In her first book, Chong reconstructs the story of her mother's Chinese and Chinese-Canadian family, skillfully mixing social history with family biography. Using letters, public archives, interviews, and her mother's own memories, Chong creates a history rich in physical detail and emotional nuance. She begins in 1924, in Canton, when her grandmother, May-ying, a 17-year-old servant, was sold into concubinage to Chan Sam, a Chinese laborer in Vancouver. Chan Sam (Chong's grandfather) already had a wife back in Kwangtung, but he was lonely living abroad. To pay off the cost of May-ying's passage to Canada, Chan Sam indentured her to two years of work as a waitress in a teahouse in Vancouver's Chinatown. Though at first this was a sharp indignity to May-ying (waitresses were regarded as little better than prostitutes), it taught her a skill, and throughout her life she was able to find work, which Chan Sam often could not. This economic independence gave her a measure of control over, and eventually a way out of, her unhappy concubinage. Chong takes us through the couple's brief stay in China and return to Vancouver; May-ying's separation from her two oldest daughters, Nan and Ping, who were left with Chan Sam's first wife to be educated in China; the estrangement of Chan Sam and May-ying; youngest daughter Hing's often-neglected girlhood with May-ying; and the eventual reunion of Hing and Ping in China. Chong provides clear historical context. We understand Hing's painful childhood in terms of Chinese culture's ancient contempt for girl children; a seer had predicted that Hing would be a boy, and her mother was always openly disappointed. Despite her meticulous historicism, though, Chong is always attuned to the complexities of individuals, never wholly reducing anything to politics or economics. An eloquent, unsentimental act of love, prompted by the writer's contagious desire to make sense of her origins. (16 pages b&w photos, not seen)

Pub Date: Jan. 1, 1995

ISBN: 0-670-82961-7

Page Count: 288

Publisher: Viking

Review Posted Online: May 20, 2010

Kirkus Reviews Issue: Oct. 15, 1994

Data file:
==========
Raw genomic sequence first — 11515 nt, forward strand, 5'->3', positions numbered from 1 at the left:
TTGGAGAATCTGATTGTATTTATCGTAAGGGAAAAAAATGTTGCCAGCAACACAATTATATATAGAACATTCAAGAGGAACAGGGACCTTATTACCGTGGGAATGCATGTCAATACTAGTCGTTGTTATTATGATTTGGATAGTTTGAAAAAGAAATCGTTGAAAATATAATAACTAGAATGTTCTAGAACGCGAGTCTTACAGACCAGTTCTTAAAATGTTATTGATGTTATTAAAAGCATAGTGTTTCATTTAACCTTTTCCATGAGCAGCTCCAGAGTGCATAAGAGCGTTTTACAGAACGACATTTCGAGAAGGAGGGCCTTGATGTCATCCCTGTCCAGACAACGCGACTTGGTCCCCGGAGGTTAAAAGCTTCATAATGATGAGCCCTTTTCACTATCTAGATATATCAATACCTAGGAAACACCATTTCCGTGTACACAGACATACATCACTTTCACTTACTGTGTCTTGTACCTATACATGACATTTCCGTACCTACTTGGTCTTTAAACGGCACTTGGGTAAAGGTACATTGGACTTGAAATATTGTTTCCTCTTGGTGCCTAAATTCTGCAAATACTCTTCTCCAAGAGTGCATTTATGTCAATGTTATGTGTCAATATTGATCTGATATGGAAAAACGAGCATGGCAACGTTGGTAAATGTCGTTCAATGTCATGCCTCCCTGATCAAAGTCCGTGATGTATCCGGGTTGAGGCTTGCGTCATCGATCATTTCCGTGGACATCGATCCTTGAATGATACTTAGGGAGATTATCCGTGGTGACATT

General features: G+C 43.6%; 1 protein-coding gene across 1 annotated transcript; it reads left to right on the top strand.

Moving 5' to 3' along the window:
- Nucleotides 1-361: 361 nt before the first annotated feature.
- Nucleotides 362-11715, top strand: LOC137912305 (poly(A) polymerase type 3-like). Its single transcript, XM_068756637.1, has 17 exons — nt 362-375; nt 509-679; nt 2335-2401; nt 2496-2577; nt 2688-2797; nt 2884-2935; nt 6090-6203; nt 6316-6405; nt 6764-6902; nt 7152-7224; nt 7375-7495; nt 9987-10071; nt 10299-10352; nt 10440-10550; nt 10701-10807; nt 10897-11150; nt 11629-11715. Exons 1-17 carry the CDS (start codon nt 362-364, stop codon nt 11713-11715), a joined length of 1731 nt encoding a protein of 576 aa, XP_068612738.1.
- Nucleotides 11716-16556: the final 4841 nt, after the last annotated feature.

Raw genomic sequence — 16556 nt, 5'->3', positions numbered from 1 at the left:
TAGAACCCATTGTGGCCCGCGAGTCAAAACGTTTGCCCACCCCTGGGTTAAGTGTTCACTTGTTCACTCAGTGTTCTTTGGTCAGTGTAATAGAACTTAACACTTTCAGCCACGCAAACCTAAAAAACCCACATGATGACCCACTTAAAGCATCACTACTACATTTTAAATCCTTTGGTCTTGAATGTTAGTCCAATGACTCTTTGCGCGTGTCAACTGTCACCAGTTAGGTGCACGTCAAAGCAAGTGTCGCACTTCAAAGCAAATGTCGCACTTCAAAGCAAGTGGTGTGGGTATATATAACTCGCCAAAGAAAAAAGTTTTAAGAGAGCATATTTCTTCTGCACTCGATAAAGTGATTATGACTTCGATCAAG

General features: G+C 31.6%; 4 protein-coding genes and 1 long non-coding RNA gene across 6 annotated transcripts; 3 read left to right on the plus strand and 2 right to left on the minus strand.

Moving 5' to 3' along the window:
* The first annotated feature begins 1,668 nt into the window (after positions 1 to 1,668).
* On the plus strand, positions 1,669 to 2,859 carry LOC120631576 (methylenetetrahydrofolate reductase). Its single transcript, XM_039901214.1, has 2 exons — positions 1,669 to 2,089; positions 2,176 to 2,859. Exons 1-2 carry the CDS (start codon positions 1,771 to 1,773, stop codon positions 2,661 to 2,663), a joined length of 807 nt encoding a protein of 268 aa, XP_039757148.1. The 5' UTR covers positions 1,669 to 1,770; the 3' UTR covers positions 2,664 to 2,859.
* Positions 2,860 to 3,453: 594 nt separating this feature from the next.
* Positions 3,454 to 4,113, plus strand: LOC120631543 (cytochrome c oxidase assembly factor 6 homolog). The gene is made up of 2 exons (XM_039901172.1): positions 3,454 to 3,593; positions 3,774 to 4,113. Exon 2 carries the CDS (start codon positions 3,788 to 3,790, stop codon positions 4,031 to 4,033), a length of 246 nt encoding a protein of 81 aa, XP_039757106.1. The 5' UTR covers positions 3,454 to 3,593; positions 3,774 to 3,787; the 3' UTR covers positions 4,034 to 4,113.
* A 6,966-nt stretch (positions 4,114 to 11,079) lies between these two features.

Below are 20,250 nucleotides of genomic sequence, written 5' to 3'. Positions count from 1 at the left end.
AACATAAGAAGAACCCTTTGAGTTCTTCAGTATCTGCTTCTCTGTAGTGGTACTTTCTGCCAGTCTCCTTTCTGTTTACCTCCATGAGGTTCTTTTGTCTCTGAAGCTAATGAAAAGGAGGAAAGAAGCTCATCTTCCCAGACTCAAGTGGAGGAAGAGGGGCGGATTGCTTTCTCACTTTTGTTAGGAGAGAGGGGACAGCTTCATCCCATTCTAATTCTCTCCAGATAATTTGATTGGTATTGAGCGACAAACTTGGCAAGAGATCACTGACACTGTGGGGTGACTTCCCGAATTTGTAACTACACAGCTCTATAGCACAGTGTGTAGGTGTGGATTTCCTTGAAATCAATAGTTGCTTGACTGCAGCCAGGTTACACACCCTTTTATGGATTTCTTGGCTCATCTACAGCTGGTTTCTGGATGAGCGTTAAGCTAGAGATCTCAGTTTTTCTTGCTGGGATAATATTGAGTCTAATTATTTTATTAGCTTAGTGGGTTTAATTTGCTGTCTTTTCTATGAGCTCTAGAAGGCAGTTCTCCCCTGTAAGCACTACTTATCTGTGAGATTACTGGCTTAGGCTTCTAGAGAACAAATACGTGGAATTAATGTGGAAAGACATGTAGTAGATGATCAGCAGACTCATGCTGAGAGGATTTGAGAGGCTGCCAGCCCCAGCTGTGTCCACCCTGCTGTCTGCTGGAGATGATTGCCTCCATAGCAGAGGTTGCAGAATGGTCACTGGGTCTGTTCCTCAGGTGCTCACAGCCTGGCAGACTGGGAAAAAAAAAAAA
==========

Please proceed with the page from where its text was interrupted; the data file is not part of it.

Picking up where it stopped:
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Stricter than, say, Bergen Evans or W3 ("disinterested" means impartial — period), Strunk is in the last analysis...



Privately published by Strunk of Cornell in 1918 and revised by his student E. B. White in 1959, that "little book" is back again with more White updatings.

Stricter than, say, Bergen Evans or W3 ("disinterested" means impartial — period), Strunk is in the last analysis (whoops — "A bankrupt expression") a unique guide (which means "without like or equal").

Pub Date: May 15, 1972

ISBN: 0205632645

Page Count: 105

Publisher: Macmillan

Review Posted Online: Oct. 28, 2011

Kirkus Reviews Issue: May 1, 1972

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Analyzing his craft, a careful craftsman urges with Thoreauvian conviction that writers should simplify, simplify, simplify.


New York Times columnist and editorial board member delivers a slim book for aspiring writers, offering saws and sense, wisdom and waggery, biases and biting sarcasm.

Klinkenborg (Timothy; or, Notes of an Abject Reptile, 2006), who’s taught for decades, endeavors to keep things simple in his prose, and he urges other writers to do the same. (Note: He despises abuses of the word as, as he continually reminds readers.) In the early sections, the author ignores traditional paragraphing so that the text resembles a long free-verse poem. He urges readers to use short, clear sentences and to make sure each one is healthy before moving on; notes that it’s acceptable to start sentences with and and but; sees benefits in diagramming sentences; stresses that all writing is revision; periodically blasts the formulaic writing that many (most?) students learn in school; argues that knowing where you’re headed before you begin might be good for a vacation, but not for a piece of writing; and believes that writers must trust readers more, and trust themselves. Most of Klinkenborg’s advice is neither radical nor especially profound (“Turn to the poets. / Learn from them”), and the text suffers from a corrosive fallacy: that if his strategies work for him they will work for all. The final fifth of the text includes some passages from writers he admires (McPhee, Oates, Cheever) and some of his students’ awkward sentences, which he treats analytically but sometimes with a surprising sarcasm that veers near meanness. He includes examples of students’ dangling modifiers, malapropisms, errors of pronoun agreement, wordiness and other mistakes.

Analyzing his craft, a careful craftsman urges with Thoreauvian conviction that writers should simplify, simplify, simplify.

Pub Date: Aug. 7, 2012

ISBN: 978-0-307-26634-7

Page Count: 224

Publisher: Knopf

Review Posted Online: May 14, 2012

Kirkus Reviews Issue: June 15, 2012

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